You can get some general guidelines from any number of published resources on wood properties but the best thing to do is examine existing buildings in your area and see how they have held up.
A large part of good architecture is using materials appropriately. For example, wood shingles are a poor choice for roofs but are adequate for sidewalls assuming some protection from overhangs that reduces exposure to both sun and rain.
The 1980's vintage old growth vertical grain clear red cedar trim on my studio has weathered into a ribbed, corduroy-like texture. There are many buildings in Japan where this is not only apparent but where the structures are many hundreds of years old.
A few years ago I designed and built a one-car garage in red cedar. You can see how few red boards there are - 30 years ago they all would have been deep red in color with a few streaks of lighter sapwood. Another project on this property - restoration of the cedar exterior of a house - was delayed 6 months because a nearby "residential" project sucked up some 70,000 lineal feet of cedar, wiping out local suppliers and making it impossible to proceed.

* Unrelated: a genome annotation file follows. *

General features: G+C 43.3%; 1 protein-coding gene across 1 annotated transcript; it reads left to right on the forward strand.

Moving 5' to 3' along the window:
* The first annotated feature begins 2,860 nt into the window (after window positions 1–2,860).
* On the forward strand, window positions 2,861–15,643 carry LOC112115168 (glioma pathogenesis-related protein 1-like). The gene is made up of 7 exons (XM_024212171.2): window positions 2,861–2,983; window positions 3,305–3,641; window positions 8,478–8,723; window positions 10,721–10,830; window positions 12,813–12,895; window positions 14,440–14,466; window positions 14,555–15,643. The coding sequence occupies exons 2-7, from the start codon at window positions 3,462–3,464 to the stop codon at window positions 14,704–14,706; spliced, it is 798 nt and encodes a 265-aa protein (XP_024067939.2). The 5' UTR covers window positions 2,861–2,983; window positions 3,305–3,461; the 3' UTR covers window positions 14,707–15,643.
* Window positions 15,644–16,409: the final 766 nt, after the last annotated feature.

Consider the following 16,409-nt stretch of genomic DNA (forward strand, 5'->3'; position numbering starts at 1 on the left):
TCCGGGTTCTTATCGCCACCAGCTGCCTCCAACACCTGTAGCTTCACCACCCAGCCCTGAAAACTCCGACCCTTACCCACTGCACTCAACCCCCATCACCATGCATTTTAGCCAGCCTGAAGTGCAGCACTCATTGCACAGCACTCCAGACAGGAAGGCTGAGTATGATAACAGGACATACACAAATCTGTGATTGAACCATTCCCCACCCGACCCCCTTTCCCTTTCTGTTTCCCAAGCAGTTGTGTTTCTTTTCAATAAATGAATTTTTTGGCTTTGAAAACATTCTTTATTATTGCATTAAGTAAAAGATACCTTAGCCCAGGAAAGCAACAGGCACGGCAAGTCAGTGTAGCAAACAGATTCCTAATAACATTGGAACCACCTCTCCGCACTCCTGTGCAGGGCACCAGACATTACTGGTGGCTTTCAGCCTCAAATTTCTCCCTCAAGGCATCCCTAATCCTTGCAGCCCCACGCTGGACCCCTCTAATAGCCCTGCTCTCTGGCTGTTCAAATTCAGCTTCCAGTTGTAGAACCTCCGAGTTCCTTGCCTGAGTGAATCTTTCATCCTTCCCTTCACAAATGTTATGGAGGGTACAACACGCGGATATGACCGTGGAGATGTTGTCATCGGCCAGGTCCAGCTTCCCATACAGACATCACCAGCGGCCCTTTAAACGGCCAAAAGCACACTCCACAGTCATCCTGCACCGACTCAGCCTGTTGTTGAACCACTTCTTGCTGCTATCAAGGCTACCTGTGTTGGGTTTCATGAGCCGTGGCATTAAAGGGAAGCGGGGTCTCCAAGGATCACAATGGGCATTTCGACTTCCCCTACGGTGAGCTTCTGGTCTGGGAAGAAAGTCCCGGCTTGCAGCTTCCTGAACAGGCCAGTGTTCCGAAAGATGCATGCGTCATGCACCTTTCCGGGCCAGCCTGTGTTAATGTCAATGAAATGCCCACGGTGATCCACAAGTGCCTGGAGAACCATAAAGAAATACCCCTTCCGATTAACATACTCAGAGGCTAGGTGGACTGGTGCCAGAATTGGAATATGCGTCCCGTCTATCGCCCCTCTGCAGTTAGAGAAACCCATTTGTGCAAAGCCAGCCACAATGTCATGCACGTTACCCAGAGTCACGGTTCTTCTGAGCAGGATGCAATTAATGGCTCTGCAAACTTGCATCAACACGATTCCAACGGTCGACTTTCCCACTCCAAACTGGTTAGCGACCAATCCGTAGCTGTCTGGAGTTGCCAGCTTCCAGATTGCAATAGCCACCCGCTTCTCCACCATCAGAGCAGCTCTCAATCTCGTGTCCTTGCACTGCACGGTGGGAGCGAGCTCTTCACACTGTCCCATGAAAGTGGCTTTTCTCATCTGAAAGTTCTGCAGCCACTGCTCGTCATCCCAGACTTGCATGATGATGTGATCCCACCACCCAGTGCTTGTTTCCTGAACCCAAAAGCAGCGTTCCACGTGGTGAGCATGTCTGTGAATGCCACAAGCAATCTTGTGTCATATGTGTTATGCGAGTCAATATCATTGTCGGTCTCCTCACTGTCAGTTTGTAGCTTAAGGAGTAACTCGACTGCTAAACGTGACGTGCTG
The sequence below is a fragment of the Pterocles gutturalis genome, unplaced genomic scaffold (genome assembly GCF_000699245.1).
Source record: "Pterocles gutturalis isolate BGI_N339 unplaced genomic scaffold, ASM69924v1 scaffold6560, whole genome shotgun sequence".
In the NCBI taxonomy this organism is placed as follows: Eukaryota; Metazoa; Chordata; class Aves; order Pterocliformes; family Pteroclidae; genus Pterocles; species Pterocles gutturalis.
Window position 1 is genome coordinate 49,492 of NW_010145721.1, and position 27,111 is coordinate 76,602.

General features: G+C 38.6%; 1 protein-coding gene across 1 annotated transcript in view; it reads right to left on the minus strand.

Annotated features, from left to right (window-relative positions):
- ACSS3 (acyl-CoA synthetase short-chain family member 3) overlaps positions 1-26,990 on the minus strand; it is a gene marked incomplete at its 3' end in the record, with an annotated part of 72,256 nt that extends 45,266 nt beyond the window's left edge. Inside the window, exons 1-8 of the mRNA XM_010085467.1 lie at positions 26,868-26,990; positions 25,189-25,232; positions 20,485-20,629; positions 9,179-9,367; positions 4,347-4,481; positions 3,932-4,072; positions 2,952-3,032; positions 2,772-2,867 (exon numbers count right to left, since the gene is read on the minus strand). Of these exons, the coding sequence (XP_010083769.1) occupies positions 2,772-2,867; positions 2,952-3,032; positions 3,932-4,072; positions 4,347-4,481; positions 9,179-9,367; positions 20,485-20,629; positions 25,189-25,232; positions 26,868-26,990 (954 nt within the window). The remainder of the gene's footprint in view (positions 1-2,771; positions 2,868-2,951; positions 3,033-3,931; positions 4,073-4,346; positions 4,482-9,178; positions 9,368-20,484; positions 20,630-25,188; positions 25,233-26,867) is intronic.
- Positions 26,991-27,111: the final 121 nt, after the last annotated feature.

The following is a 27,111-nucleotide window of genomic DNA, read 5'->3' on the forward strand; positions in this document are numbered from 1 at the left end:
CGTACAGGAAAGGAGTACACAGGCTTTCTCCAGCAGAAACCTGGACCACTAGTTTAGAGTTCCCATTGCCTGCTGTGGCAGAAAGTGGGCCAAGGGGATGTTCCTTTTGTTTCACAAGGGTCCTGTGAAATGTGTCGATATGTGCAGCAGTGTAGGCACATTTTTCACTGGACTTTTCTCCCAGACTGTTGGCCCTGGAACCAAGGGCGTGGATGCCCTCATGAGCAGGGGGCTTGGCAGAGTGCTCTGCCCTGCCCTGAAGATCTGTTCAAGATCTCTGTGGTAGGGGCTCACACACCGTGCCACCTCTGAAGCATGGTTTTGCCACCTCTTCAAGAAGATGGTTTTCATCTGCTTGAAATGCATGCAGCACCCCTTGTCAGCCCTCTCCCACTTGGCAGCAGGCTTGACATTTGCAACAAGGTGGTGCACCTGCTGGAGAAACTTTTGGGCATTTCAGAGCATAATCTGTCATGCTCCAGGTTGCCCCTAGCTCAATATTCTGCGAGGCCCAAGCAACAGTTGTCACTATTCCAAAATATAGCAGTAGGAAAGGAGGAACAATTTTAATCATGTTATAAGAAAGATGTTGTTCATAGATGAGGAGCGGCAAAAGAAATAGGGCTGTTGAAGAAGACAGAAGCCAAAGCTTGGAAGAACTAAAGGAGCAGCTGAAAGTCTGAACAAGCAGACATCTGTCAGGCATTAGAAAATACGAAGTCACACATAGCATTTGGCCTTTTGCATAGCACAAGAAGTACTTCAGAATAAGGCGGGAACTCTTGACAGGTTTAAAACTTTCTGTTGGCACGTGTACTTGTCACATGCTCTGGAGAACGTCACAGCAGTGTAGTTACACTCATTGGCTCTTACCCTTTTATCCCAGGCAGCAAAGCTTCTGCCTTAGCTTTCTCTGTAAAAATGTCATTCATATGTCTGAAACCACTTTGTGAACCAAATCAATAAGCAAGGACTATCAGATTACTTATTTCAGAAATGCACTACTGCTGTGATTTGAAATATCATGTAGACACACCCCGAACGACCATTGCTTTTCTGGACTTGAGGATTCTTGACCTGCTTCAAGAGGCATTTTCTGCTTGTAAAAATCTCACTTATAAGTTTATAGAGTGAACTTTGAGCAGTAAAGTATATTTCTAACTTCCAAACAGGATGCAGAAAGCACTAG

Whoa, Miles......nice. More pics, please! Also, going back to your comment about using materials well, how did you detail that minimal top edge on your wall?!
Zinc coated copper flashing caps the siding and returns under the shingles. The ridge cap is a cedar 2x6 that overhangs the flashing and is screwed and bunged down to the rafters.The flashing returns down the rakes.
The door was finished with horizontal 1x4 cedar and the jambs were returned to it. One small square awning window is opposite the door. Building was long-term storage for a single car for an owner who spent most of his time in Europe. No driveway, access over lawn. Previous picture (cedar wall) is view from house, which sadly was recently razed to make room for a PoS (the garage remains).
12' x 20', lots of fun to build at this scale.
Originally I tried to sell them this but they wouldn't bite.
@gruen et al
re: life-cycle, local sourcing and ipe have you read the report MVVA released a while back which made case for Black Locust Lumber: A Sustainable Alternative when compare to other tropical hardwoods?
Historically locust was used here mainly for posts and fences due to it's resistance to rot and insects. Not sure if it's honey or black locust, wood is deep green color when but. Very hard material with the interesting property that the tap root turns 90° making a natural structural bent.
Miles, what was cost on that garage?
I like steel, concrete, and glass over time.
If I remember correctly the garage cost around $40k. All vertical grain clear red cedar, cedar shingle roof, 2" rigid insulation, includes electrical service to building and some landscape (removal & restoration for access).
this is an awesome topic... something i think not enough architects consider. looking forward to more posts
miles, that looks excellent. the sketchup one though... wtf